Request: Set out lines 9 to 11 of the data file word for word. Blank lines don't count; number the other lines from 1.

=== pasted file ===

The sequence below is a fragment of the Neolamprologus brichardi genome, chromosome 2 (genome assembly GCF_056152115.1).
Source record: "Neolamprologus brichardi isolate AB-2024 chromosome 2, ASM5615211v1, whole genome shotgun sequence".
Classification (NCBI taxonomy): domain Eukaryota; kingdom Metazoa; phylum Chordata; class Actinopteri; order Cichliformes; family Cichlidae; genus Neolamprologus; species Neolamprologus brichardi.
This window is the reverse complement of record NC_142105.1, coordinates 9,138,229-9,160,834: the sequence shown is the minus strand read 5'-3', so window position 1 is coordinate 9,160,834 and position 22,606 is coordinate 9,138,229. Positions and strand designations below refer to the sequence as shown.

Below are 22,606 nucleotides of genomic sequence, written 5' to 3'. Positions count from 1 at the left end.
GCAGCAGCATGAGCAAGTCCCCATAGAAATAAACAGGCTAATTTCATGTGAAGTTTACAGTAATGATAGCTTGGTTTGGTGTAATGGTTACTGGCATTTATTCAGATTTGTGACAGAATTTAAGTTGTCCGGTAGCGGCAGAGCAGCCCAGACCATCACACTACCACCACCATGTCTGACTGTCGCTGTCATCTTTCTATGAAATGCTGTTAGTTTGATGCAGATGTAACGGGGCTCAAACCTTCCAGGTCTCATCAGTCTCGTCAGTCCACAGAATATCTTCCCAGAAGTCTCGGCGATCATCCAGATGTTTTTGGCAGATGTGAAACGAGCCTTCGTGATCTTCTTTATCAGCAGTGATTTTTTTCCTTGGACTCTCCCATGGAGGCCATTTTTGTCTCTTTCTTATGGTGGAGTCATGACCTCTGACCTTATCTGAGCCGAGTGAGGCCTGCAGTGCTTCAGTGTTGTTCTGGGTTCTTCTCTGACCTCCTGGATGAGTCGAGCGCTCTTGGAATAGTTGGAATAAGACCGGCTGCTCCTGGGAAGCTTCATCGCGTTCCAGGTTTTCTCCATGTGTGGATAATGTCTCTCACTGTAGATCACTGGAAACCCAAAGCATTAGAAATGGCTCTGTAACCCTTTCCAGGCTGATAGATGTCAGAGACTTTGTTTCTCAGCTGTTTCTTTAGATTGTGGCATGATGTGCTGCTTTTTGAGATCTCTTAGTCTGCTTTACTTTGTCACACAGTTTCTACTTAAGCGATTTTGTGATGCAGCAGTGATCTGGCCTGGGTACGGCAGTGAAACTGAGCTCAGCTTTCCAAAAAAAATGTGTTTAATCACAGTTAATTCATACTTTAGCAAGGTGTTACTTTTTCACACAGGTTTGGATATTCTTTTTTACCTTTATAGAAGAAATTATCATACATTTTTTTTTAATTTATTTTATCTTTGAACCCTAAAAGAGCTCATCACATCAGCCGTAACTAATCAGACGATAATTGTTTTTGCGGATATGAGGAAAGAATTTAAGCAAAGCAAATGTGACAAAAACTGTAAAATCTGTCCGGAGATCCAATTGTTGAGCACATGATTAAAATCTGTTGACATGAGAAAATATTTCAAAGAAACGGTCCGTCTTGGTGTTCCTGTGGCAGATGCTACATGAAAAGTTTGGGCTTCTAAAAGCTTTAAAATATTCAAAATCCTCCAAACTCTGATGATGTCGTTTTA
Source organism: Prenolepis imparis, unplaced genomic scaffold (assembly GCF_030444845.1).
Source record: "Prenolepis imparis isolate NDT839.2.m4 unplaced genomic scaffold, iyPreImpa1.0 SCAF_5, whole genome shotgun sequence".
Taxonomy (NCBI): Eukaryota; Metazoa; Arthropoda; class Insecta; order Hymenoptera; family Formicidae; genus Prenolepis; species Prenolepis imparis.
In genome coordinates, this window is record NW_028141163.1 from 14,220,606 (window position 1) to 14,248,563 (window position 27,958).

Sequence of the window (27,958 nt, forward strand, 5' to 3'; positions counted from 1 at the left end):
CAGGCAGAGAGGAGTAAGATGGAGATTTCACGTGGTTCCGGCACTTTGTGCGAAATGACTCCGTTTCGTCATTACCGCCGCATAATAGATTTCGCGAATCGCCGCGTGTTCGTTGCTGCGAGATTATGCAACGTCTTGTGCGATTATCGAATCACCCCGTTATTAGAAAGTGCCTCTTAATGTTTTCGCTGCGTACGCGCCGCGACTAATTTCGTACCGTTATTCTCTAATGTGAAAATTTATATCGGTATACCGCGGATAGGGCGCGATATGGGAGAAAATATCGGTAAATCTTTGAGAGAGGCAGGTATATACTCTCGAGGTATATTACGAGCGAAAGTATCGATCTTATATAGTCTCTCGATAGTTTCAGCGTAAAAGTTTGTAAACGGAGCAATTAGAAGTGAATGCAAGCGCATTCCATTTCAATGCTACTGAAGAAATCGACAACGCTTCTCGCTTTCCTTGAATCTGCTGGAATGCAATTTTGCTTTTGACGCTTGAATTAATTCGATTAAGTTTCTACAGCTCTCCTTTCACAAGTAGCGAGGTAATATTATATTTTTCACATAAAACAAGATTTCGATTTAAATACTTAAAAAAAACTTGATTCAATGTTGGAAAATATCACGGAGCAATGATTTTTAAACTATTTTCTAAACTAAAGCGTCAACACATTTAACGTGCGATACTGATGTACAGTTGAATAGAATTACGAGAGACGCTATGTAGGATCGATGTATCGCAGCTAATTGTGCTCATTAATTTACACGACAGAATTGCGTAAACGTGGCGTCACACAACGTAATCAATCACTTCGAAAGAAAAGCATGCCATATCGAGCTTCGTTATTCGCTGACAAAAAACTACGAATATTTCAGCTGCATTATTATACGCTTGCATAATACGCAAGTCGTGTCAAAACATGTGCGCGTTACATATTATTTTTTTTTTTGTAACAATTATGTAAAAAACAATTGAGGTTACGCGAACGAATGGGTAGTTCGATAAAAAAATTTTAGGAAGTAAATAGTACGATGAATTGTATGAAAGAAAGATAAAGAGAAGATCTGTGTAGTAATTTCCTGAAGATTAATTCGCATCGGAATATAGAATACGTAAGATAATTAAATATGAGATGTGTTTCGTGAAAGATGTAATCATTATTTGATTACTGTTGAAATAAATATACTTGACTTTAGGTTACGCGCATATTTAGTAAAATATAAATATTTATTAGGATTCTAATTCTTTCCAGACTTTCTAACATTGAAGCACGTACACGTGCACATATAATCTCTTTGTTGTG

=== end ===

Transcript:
Taxonomy (NCBI): Eukaryota; Metazoa; Arthropoda; class Insecta; order Hymenoptera; family Formicidae; genus Prenolepis; species Prenolepis imparis.
In genome coordinates, this window is record NW_028141163.1 from 14,220,606 (window position 1) to 14,248,563 (window position 27,958).

Sequence of the window (27,958 nt, forward strand, 5' to 3'; positions counted from 1 at the left end):